Measha, music and mental health: ‘I know that I can change people’s lives’

Alan Cochrane Times Transcript -- Arts and Entertainment

New Brunswick opera singer Measha Brueggergosman is confident the arts and culture community will rise out of the COVID-19 pandemic, proving that there is a direct link between the arts and mental health. 

"Every time you go to a concert, you leave better. You go to an art gallery and you get inspired. You read a poem and you learn something," Brueggergosman said in an interview Wednesday. "But still we treat the arts like it’s some kind of fat that can be trimmed the minute something has to go. I know that I change people's lives and with the gift that has been entrusted to me. It is my responsibility to serve people and leave them better than I found them." 

The rules against large gatherings during the pandemic closed theatres, concert halls and stadiums, resulting in most professional musicians staying home and performing shows online, if at all. Brueggergosman, who was born in Fredericton and rose to become an internationally renowned soprano, was recovering from a heart attack last June and was just getting her career re-started when the pandemic struck. She says that wasn't too bad, because she got to spend time at her home in Nova Scotia's Annapolis Valley with her two sons. 

Brueggergosman was in Moncton to visit the young students of the Sistema program, which provides music education to more than 1,200 school children in nine locations around the province. She told the students about growing up in Fredericton and passing through Moncton regularly for singing lessons at Mount Allison University in Sackville. 

Ken MacLeod, president and CEO of the New Brunswick Youth Orchestra, said the Sistema program never missed a beat during the pandemic. When schools were closed, it continued to provide more than 3,000 hours of online instruction. Now they are rehearsing in person at the former Champlain School on Mill Road, all the children have their temperatures checked at the door with a thermometer and have their hands sprayed with disinfectant. Their chairs are spread apart to abide by social distancing rules, and all wear masks unless playing their instrument.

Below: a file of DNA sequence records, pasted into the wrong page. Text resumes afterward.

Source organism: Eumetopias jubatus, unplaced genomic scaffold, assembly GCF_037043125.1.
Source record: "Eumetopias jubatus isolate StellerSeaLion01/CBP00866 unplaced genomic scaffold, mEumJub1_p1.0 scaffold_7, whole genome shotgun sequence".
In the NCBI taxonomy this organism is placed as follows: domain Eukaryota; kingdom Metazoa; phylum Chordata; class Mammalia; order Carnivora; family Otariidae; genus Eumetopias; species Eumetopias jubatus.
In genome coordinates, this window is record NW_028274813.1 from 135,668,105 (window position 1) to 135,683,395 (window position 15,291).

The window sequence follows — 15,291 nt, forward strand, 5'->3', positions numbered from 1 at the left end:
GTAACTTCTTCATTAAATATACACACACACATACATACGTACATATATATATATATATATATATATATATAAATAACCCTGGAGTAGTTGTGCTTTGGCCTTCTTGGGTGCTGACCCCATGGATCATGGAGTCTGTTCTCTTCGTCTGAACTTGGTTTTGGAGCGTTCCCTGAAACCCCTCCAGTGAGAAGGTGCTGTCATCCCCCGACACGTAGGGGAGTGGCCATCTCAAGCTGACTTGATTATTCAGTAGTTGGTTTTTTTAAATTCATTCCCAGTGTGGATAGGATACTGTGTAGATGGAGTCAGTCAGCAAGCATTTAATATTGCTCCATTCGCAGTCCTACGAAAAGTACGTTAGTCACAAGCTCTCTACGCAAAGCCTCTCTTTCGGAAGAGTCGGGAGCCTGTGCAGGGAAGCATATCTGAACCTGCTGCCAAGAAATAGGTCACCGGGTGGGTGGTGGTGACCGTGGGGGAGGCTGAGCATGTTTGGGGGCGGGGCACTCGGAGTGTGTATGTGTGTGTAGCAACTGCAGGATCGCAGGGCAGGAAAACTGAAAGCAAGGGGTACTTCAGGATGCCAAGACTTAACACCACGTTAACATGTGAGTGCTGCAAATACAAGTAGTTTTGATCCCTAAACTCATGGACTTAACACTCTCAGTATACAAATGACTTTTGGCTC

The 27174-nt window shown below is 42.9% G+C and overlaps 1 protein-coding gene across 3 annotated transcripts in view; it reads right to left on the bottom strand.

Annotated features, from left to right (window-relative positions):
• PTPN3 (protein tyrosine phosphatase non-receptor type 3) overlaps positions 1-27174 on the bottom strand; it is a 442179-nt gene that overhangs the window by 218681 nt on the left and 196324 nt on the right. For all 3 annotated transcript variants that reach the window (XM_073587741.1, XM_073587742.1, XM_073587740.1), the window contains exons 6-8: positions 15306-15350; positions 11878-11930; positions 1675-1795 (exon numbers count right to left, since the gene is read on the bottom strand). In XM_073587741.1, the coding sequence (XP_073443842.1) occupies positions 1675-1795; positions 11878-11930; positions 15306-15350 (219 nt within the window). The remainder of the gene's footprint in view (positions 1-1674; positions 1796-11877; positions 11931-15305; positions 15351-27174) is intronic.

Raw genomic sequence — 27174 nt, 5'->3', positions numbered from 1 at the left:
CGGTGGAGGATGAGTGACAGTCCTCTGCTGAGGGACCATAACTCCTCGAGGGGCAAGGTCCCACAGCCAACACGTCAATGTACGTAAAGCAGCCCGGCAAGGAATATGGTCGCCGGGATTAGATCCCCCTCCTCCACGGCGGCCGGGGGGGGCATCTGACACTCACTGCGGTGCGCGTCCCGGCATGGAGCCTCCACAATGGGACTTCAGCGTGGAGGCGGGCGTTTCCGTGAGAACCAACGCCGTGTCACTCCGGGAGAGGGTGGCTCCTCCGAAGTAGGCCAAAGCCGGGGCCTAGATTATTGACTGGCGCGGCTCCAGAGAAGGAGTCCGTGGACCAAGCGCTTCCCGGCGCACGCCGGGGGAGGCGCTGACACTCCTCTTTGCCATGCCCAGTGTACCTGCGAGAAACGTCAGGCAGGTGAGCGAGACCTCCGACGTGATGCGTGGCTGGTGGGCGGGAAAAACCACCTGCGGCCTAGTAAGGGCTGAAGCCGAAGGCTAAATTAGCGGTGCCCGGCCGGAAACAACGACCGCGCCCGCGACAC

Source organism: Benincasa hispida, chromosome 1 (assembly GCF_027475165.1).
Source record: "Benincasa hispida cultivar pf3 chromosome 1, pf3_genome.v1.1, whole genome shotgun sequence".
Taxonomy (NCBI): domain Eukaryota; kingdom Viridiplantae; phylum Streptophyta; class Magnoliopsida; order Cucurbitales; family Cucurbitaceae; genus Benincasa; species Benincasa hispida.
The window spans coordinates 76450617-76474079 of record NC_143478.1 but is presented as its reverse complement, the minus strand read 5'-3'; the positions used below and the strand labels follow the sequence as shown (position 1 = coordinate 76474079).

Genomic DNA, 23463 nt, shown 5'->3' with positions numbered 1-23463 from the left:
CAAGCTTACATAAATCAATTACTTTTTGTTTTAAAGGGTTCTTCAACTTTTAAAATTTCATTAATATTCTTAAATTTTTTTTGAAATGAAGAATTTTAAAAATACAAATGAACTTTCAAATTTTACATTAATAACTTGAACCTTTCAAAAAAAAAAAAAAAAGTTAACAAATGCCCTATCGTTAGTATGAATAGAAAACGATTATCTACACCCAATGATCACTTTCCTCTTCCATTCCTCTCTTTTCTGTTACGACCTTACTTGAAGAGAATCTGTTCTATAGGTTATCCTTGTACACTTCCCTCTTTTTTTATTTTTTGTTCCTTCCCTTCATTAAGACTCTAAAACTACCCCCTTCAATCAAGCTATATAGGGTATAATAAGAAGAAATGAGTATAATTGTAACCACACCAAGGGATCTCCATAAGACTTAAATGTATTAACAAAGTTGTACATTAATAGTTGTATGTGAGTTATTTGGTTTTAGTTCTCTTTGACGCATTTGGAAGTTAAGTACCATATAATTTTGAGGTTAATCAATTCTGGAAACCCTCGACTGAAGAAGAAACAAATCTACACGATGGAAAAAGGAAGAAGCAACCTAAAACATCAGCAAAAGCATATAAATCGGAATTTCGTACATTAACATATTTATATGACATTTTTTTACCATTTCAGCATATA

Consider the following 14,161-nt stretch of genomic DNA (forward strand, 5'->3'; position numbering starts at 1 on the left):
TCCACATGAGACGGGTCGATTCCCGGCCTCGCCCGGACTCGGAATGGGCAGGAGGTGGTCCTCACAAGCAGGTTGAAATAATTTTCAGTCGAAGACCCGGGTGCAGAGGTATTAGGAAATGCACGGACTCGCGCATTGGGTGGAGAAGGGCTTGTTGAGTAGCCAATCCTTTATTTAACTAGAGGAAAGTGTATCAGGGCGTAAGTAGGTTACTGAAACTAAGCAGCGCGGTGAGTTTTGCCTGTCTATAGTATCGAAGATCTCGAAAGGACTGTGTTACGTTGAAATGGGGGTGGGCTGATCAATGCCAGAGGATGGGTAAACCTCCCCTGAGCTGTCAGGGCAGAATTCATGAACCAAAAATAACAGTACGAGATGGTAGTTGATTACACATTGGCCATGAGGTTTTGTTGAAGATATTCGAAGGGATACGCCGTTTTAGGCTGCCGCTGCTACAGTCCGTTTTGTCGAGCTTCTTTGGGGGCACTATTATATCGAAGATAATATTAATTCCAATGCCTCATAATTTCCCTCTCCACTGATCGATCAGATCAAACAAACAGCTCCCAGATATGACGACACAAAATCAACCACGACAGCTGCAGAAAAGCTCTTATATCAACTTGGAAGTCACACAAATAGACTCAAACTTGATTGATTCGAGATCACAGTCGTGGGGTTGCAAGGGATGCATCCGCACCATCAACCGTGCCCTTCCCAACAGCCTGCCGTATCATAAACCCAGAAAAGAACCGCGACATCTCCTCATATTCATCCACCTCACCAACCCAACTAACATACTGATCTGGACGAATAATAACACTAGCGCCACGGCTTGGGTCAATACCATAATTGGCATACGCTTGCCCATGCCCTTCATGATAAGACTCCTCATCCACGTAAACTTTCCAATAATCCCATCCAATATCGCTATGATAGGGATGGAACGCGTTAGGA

Brueggergosman was accompanied by Edwin Huizinga, a classically trained violinist from Ontario. They sat in on several classes Wednesday, listening to the students play and then joining in. Huizinga brought two violins with him, switching from classical music to old-time fiddling as the children clapped their hands to an increasing tempo. 

Huizinga said he has worked with Sistema children in several countries and was happy to visit the Moncton classes. Brueggergosman said the children represent the future of music. 

The pair have been collaborating on a new piece of music written especially for Brueggergosman. Huizinga said he was commissioned by Opera Atelier of Toronto. It will debut Oct. 28 as part of a show at Koerner Hall in Toronto, live-streamed on the opera's website. 

Huizinga said the new piece is an English translation of the poem Annunciation to Mary by the German poet Rainer Maria Rilke, written for soprano and a small ensemble (three violins, viola, cello, bass, organ and lute), the Tafelmusik Baroque Orchestra of Toronto. 

"There's no greater gift than working with the artist that you are writing for," Huizinga said. 

They started working on the project together in California a few months ago and continued at Brueggergosman's home in Nova Scotia.